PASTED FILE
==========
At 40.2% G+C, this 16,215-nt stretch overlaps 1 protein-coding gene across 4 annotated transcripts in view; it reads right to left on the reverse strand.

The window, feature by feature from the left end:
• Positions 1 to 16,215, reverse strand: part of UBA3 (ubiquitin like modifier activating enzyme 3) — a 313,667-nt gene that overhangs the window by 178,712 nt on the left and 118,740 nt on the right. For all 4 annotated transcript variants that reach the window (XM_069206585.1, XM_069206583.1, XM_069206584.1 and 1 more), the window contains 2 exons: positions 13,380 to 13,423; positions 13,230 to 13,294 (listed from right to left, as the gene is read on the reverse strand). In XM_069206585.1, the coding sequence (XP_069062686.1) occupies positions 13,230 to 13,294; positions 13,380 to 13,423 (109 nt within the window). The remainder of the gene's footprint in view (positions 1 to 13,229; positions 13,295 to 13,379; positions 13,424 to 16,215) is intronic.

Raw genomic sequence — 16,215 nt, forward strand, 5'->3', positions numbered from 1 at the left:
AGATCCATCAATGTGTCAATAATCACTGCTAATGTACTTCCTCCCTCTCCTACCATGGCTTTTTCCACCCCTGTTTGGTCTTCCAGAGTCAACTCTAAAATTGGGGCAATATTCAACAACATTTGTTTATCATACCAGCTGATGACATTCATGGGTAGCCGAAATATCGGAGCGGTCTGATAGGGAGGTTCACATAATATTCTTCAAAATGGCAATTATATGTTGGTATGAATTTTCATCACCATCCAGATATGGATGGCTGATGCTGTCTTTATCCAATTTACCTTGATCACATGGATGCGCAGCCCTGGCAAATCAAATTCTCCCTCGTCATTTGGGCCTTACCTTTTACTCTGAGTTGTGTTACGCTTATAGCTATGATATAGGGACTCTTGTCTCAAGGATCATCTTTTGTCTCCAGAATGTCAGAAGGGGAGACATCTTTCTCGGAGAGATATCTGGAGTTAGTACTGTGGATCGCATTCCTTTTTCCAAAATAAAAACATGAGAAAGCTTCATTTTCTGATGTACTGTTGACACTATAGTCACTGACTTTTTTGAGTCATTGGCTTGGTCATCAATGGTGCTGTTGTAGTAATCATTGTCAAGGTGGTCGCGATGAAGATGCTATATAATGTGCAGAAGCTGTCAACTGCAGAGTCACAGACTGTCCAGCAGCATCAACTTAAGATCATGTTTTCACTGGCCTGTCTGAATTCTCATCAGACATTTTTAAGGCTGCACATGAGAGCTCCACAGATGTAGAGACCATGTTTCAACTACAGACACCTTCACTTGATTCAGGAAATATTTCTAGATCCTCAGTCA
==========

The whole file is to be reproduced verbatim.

At 40.2% G+C, this 16,215-nt stretch overlaps 1 protein-coding gene across 4 annotated transcripts in view; it reads right to left on the reverse strand.

The window, feature by feature from the left end:
• Positions 1 to 16,215, reverse strand: part of UBA3 (ubiquitin like modifier activating enzyme 3) — a 313,667-nt gene that overhangs the window by 178,712 nt on the left and 118,740 nt on the right. For all 4 annotated transcript variants that reach the window (XM_069206585.1, XM_069206583.1, XM_069206584.1 and 1 more), the window contains 2 exons: positions 13,380 to 13,423; positions 13,230 to 13,294 (listed from right to left, as the gene is read on the reverse strand). In XM_069206585.1, the coding sequence (XP_069062686.1) occupies positions 13,230 to 13,294; positions 13,380 to 13,423 (109 nt within the window). The remainder of the gene's footprint in view (positions 1 to 13,229; positions 13,295 to 13,379; positions 13,424 to 16,215) is intronic.

Raw genomic sequence — 16,215 nt, forward strand, 5'->3', positions numbered from 1 at the left:
AGATCCATCAATGTGTCAATAATCACTGCTAATGTACTTCCTCCCTCTCCTACCATGGCTTTTTCCACCCCTGTTTGGTCTTCCAGAGTCAACTCTAAAATTGGGGCAATATTCAACAACATTTGTTTATCATACCAGCTGATGACATTCATGGGTAGCCGAAATATCGGAGCGGTCTGATAGGGAGGTTCACATAATATTCTTCAAAATGGCAATTATATGTTGGTATGAATTTTCATCACCATCCAGATATGGATGGCTGATGCTGTCTTTATCCAATTTACCTTGATCACATGGATGCGCAGCCCTGGCAAATCAAATTCTCCCTCGTCATTTGGGCCTTACCTTTTACTCTGAGTTGTGTTACGCTTATAGCTATGATATAGGGACTCTTGTCTCAAGGATCATCTTTTGTCTCCAGAATGTCAGAAGGGGAGACATCTTTCTCGGAGAGATATCTGGAGTTAGTACTGTGGATCGCATTCCTTTTTCCAAAATAAAAACATGAGAAAGCTTCATTTTCTGATGTACTGTTGACACTATAGTCACTGACTTTTTTGAGTCATTGGCTTGGTCATCAATGGTGCTGTTGTAGTAATCATTGTCAAGGTGGTCGCGATGAAGATGCTATATAATGTGCAGAAGCTGTCAACTGCAGAGTCACAGACTGTCCAGCAGCATCAACTTAAGATCATGTTTTCACTGGCCTGTCTGAATTCTCATCAGACATTTTTAAGGCTGCACATGAGAGCTCCACAGATGTAGAGACCATGTTTCAACTACAGACACCTTCACTTGATTCAGGAAATATTTCTAGATCCTCAGTCA